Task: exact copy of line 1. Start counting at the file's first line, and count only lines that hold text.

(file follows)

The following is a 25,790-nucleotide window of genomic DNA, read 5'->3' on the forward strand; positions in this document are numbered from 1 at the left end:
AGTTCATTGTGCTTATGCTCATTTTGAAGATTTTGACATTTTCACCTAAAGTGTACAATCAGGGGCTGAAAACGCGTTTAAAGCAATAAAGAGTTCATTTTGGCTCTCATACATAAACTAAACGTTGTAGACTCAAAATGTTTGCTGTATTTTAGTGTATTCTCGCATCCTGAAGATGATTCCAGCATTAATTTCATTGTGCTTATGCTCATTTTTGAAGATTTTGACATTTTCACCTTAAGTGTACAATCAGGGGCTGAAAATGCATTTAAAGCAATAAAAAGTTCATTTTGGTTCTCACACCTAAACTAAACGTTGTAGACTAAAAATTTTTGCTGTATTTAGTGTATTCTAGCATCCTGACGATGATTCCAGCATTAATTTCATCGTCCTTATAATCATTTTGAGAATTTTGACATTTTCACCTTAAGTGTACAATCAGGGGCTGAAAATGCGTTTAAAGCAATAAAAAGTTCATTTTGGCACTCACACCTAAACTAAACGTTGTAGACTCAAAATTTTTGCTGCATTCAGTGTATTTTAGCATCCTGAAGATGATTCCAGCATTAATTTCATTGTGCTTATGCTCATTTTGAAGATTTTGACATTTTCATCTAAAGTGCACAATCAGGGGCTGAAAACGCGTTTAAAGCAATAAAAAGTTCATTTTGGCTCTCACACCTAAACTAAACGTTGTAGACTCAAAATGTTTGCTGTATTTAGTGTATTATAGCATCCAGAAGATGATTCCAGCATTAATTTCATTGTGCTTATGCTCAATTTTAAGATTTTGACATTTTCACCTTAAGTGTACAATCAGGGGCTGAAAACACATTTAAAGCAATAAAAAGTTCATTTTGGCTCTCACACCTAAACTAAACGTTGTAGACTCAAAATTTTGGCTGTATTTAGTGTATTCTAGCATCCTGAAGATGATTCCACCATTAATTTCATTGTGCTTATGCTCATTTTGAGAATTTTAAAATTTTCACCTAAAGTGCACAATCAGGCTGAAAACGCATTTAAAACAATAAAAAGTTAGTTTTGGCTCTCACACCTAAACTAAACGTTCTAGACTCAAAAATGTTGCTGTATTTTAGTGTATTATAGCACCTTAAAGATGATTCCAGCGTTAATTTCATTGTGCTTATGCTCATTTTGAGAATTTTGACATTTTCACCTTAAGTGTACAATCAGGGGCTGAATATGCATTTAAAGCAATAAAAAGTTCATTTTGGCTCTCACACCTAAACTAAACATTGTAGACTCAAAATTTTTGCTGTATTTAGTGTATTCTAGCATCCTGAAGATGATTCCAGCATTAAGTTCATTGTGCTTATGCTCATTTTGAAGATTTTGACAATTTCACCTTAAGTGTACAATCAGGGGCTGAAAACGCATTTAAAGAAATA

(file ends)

The following is a 25,790-nucleotide window of genomic DNA, read 5'->3' on the forward strand; positions in this document are numbered from 1 at the left end: